"Suspicious Minds" by Elvis Presley. "Do Right Woman, Do Right Man" by Aretha Franklin. "Son of a Preacher Man" by Dusty Springfield. "Sweet Caroline" by Neil Diamond. All of these legendary songs were recorded at Memphis' American Sound Studio, the last of the five studios we're featuring in our trip to Memphis as part of the quarterly "Sense of Place" series.
Star & Micey brings a fresh perspective on the Memphis music scene, where the band currently thrives; it was listed at No. 1 on Paste magazine's list of "12 Tennessee Bands You Should Listen to Now," and it was also our World Cafe: Next artist this week.
One of our favorite contemporary songwriters, Mary Gauthier delivers her self-described "country-noir" style with an authenticity and rawness matched by few. Recorded in an intimate venue -- an artists’ ranch in Wimberley, Texas – this new live album features some of our favorite songs of hers that touch on the unsettling side of contemporary American society: executed murderers, unrepentant alcoholics, troubled teenage adoptees, even drag queens in limousines. She is accompanied by former Duhk Tania Elizabeth on fiddle and percussionist Mike Meadows.
Tom Godleski might be best known as the head of local bluegrass band Buncombe Turnpike, but the Asheville native also has a flair for drama. An accomplished playwright and storyteller, Godleski created the show "Fresh Preserves" a few years back and now performs it in Asheville on a near-annual basis. The autobiographical theater experience blends music, art and even quilts with real-life stories from Godleski's childhood. It returns to NC Stage in Asheville Jan. 23rd through the 27th. Godleski recently spoke with Stina Sieg.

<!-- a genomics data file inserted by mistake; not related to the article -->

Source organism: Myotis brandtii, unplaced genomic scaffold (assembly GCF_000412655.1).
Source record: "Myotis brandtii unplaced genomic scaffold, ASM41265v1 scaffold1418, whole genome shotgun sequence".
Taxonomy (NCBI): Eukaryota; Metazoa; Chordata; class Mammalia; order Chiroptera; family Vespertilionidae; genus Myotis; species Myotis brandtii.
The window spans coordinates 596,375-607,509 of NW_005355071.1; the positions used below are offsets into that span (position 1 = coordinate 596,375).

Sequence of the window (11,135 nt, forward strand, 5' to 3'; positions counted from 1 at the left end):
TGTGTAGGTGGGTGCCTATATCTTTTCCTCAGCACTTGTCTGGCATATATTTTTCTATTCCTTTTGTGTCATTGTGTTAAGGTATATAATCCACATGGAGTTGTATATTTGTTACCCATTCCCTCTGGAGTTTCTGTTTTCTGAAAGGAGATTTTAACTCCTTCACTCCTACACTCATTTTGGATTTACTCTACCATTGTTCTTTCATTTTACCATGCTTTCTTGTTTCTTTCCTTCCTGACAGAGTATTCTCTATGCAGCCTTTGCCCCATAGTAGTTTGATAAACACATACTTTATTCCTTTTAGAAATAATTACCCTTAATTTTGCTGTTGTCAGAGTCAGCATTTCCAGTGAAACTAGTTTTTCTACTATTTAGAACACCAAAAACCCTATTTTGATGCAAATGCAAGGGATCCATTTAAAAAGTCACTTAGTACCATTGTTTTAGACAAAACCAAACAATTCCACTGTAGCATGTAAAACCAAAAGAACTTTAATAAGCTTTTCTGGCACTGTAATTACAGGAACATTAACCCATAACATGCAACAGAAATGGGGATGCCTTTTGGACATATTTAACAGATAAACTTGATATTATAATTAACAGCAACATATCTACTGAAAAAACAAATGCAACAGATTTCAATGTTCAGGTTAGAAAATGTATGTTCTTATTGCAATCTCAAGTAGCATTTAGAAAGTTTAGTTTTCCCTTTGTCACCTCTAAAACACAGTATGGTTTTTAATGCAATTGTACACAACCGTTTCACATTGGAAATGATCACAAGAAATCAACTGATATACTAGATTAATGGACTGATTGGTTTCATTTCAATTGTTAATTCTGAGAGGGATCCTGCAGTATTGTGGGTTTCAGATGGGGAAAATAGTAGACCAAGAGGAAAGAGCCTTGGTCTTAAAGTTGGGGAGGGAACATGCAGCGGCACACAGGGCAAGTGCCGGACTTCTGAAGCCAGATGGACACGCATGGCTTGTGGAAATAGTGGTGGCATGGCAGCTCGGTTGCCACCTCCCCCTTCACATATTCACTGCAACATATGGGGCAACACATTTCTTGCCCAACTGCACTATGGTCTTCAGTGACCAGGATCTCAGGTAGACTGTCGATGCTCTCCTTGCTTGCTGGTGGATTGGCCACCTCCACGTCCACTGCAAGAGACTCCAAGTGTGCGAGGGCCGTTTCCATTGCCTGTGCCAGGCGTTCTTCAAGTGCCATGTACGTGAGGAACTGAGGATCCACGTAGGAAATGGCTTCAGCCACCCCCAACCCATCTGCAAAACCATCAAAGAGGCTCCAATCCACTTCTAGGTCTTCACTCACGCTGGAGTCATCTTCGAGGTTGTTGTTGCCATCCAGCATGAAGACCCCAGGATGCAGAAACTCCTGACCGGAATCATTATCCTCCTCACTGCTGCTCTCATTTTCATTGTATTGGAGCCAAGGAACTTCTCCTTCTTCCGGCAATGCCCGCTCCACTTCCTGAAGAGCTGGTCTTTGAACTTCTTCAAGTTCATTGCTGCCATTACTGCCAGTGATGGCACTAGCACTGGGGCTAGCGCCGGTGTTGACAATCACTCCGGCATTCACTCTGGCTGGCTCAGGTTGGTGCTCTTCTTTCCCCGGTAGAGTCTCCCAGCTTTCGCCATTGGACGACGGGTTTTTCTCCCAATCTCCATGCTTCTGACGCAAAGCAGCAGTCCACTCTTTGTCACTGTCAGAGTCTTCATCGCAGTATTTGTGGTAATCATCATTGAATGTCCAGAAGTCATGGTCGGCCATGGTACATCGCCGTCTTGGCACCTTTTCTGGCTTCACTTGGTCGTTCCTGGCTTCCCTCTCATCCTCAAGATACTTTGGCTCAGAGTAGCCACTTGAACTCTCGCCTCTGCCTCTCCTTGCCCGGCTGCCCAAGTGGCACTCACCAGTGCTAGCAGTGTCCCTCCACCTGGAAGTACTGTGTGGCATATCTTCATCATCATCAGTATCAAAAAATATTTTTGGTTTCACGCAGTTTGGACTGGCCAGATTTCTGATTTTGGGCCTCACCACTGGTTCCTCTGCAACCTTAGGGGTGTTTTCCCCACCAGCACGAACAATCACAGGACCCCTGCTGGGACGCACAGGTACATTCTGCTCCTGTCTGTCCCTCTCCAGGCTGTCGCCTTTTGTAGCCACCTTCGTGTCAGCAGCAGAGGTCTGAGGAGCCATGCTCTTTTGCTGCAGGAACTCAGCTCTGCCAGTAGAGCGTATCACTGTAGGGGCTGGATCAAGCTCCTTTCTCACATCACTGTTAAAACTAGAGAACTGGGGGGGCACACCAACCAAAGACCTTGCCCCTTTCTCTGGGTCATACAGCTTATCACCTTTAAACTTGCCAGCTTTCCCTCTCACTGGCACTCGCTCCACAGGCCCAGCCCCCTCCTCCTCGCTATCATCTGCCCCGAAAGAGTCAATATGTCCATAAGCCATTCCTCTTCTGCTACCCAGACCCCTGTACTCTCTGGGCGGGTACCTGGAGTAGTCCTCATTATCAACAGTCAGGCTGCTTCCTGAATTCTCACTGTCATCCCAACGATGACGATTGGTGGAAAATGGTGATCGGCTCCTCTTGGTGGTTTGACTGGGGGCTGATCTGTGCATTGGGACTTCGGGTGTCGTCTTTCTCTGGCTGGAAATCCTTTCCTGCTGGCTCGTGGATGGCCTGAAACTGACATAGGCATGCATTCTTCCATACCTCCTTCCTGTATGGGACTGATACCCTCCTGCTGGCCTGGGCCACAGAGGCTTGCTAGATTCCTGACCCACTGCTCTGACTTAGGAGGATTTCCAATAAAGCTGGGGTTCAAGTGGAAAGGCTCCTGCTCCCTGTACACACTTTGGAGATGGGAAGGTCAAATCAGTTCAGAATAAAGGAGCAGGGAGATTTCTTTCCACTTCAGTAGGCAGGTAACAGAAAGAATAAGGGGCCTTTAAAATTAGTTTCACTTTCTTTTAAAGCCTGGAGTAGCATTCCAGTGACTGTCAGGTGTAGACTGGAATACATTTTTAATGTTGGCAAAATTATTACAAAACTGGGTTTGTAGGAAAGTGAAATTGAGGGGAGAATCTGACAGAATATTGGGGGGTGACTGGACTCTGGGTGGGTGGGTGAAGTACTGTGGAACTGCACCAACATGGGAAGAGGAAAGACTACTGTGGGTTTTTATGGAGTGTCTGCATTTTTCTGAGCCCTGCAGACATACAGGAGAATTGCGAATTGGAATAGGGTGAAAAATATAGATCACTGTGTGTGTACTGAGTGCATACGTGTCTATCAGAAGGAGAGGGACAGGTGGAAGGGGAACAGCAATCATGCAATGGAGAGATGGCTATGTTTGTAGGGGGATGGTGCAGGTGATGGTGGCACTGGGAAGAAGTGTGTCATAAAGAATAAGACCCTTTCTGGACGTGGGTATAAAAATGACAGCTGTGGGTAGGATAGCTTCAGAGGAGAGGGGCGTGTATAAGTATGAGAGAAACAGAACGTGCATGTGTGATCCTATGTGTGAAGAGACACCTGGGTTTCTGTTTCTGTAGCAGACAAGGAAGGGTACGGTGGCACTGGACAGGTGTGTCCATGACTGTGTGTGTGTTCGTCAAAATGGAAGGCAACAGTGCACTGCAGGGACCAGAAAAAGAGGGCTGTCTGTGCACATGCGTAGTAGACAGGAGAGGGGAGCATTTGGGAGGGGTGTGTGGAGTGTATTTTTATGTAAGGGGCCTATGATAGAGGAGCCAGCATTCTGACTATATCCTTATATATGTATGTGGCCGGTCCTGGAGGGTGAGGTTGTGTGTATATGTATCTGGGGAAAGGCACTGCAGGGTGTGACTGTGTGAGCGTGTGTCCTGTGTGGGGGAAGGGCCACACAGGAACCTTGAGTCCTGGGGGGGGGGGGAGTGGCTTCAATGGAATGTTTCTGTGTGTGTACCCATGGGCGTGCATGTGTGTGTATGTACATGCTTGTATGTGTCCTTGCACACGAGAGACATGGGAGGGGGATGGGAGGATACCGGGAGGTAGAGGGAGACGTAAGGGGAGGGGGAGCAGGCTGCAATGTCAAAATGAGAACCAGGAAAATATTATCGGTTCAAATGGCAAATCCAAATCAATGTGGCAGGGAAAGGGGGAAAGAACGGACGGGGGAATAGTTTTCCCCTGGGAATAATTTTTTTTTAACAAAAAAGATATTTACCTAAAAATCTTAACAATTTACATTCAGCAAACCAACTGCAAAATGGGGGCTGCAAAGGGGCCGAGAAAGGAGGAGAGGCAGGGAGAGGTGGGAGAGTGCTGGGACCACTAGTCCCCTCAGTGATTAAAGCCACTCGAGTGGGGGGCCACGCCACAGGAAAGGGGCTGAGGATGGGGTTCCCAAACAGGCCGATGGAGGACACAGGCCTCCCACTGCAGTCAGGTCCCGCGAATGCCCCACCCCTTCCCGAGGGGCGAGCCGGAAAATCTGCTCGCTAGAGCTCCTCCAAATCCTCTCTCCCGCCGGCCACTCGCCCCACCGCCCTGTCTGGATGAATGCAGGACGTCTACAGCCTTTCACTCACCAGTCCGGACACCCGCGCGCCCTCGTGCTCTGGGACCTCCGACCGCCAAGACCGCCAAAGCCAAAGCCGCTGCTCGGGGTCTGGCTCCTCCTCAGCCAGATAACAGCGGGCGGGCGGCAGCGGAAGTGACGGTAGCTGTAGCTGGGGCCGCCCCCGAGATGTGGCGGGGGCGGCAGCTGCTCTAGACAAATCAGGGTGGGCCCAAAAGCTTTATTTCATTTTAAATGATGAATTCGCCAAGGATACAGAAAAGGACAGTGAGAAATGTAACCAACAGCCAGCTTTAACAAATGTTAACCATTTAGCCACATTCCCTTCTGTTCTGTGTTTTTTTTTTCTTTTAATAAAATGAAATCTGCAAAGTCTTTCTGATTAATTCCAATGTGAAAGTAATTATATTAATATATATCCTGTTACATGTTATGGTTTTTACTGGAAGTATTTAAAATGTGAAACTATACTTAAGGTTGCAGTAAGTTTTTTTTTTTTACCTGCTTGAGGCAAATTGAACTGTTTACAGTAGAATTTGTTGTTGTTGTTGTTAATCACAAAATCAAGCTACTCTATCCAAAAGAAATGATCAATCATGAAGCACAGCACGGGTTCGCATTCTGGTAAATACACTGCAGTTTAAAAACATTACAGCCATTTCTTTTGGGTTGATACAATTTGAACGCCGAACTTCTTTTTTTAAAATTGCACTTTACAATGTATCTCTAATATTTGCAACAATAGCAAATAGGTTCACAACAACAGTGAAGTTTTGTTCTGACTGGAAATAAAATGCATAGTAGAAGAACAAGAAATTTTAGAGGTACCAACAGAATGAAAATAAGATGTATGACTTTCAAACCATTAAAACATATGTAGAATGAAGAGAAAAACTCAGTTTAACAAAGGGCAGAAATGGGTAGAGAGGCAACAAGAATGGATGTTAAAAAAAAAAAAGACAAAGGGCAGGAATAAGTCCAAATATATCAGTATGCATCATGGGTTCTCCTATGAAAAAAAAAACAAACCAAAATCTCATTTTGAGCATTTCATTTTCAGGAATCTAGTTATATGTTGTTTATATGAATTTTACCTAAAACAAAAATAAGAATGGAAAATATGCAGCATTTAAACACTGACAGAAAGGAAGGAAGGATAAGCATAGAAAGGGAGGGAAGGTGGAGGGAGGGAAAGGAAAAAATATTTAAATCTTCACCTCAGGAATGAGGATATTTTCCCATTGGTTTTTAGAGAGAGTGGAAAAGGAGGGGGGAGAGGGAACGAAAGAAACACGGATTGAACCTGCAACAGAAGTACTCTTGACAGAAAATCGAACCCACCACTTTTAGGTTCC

After Pops Staples and his daughters met Dr. Martin Luther King, Jr., they began writing a string of civil rights songs to accompany Dr. King's speeches and movement, including King's favorite, "Why Am I Treated So Bad?". We honor Dr. King's birthday Monday evening with The Staples Singers' 1972 Stax album, which featured 3 R&B Top 10 hits: "Respect Yourself," "I'll Take You There," and "This World."
Originally published on Fri January 18, 2013 3:34 pm
In a move that could head off another bruising battle over increasing the nation's debt ceiling, GOP leaders in the House plan to approve a three-month increase in the nation's borrowing authority next week, NPR's S.V. Date reports.
But, he tells our Newscast Desk, Republicans want to tie a longer-term increase to the passage of a budget that cuts spending.
His report continues:
"The plan comes from Majority Leader Eric Cantor as House Republicans wrap up a retreat in Southern Virginia.
Originally published on Sat January 19, 2013 6:29 am
May the eagles of democracy soar above the covenant that binds our great nation in an era of new beginning ... or something.
Have you ever watched an inaugural address and wondered: How DO those guys (because they're always guys) do it? Well, we've prepared this handy guide so you, too, can give a speech like the chief executive.
Our instructions are based on a century of recorded footage. William McKinley's address was the first to be recorded by a "motion picture camera" (in 1897). Calvin Coolidge was the first to be broadcast over the radio (in 1925).
Federal health officials say this year's flu season shaping up to be especially severe for the elderly.
According to the latest update from the federal Centers for Disease Control and Prevention, the number of people age 65 and older who are getting the flu jumped sharply in the last week or so. They are being hospitalized at a rate of about 82 per 100,000 cases. That's the rate that is seen during severe seasons, officials said.